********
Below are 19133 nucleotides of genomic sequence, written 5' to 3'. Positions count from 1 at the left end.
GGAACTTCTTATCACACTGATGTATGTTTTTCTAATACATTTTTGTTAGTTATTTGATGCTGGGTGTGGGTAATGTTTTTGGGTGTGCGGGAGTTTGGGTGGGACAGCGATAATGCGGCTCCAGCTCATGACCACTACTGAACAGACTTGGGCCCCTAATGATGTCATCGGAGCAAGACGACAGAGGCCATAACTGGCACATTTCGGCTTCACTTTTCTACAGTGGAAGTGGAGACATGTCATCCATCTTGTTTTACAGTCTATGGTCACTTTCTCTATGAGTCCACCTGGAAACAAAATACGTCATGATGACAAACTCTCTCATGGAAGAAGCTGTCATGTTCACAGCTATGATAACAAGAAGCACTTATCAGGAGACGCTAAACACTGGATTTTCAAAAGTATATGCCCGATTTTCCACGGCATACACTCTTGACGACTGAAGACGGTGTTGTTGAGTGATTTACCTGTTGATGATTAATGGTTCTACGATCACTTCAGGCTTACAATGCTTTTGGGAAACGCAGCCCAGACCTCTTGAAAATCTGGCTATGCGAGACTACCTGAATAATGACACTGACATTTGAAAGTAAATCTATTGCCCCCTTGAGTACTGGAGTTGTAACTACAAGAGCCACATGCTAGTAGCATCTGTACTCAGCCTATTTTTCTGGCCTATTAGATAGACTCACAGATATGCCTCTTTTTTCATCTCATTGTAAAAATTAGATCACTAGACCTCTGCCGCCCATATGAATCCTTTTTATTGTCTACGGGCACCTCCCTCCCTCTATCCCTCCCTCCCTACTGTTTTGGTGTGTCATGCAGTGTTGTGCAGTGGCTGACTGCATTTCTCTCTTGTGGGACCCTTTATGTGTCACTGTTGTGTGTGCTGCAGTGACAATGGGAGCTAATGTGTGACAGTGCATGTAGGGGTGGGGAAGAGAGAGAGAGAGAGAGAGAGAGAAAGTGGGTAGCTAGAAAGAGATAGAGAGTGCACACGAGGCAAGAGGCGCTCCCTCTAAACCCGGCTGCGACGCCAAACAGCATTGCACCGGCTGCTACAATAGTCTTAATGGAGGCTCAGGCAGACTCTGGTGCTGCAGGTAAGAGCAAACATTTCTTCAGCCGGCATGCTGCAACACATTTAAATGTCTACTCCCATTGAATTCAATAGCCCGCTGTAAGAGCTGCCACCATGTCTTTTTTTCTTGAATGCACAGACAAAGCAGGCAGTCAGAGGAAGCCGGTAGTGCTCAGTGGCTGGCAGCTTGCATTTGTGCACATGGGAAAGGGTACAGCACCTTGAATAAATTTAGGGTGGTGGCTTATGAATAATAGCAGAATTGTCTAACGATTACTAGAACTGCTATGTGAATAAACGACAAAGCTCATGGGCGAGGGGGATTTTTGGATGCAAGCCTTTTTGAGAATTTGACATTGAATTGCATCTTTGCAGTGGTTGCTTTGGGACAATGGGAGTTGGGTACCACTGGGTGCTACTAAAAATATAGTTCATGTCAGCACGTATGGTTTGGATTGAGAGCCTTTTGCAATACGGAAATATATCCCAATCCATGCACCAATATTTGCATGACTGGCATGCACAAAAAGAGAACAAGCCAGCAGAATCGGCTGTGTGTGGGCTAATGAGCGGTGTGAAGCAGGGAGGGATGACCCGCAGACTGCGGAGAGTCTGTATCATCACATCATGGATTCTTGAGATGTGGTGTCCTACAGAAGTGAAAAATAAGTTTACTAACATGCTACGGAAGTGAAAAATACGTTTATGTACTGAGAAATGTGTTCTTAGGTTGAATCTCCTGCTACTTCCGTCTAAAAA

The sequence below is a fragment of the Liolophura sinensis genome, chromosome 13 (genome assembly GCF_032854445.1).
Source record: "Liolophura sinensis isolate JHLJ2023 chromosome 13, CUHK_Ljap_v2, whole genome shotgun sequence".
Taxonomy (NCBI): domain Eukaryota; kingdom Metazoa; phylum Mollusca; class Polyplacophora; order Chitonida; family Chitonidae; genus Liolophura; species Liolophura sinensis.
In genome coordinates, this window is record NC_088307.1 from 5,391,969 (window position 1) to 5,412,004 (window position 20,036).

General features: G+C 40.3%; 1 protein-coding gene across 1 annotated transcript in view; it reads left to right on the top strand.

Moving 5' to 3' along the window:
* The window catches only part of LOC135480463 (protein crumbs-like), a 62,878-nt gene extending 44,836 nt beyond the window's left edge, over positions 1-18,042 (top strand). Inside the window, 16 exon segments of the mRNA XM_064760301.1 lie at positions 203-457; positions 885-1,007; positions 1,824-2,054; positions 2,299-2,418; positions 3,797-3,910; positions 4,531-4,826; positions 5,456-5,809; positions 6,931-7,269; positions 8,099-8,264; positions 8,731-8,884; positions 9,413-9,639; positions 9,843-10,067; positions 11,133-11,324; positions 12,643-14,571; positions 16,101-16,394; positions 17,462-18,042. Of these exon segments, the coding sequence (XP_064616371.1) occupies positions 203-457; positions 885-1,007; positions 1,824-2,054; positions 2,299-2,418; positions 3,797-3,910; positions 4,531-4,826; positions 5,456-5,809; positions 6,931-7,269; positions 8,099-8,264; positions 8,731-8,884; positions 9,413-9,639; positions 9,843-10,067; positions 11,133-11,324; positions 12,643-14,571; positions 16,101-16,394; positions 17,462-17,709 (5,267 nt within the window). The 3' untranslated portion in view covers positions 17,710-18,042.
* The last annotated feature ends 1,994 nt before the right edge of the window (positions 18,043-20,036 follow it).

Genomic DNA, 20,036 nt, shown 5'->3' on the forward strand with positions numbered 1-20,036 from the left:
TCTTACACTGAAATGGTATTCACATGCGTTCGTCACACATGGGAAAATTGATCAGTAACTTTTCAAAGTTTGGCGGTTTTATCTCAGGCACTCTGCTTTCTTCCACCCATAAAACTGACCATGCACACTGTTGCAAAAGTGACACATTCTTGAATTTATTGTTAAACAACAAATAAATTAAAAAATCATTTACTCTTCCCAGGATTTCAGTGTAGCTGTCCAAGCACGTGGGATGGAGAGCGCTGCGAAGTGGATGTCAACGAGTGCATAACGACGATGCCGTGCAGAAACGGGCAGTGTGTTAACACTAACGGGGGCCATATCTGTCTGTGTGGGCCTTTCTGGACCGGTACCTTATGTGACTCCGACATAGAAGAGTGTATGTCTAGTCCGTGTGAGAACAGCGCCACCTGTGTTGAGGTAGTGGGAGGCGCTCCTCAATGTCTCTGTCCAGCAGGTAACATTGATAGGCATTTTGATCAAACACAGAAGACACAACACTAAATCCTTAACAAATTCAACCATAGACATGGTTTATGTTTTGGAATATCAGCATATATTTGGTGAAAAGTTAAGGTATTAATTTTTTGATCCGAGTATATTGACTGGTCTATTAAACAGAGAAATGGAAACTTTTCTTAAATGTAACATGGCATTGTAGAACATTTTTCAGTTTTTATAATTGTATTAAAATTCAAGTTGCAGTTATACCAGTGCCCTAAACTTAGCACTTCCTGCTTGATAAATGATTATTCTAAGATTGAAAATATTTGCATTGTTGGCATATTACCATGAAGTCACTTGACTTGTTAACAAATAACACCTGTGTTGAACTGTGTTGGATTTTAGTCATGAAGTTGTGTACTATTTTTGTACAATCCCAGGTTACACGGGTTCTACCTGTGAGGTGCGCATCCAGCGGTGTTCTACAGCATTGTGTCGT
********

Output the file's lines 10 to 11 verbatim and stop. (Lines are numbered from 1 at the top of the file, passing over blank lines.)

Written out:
* The last annotated feature ends 1,994 nt before the right edge of the window (positions 18,043-20,036 follow it).

Genomic DNA, 20,036 nt, shown 5'->3' on the forward strand with positions numbered 1-20,036 from the left: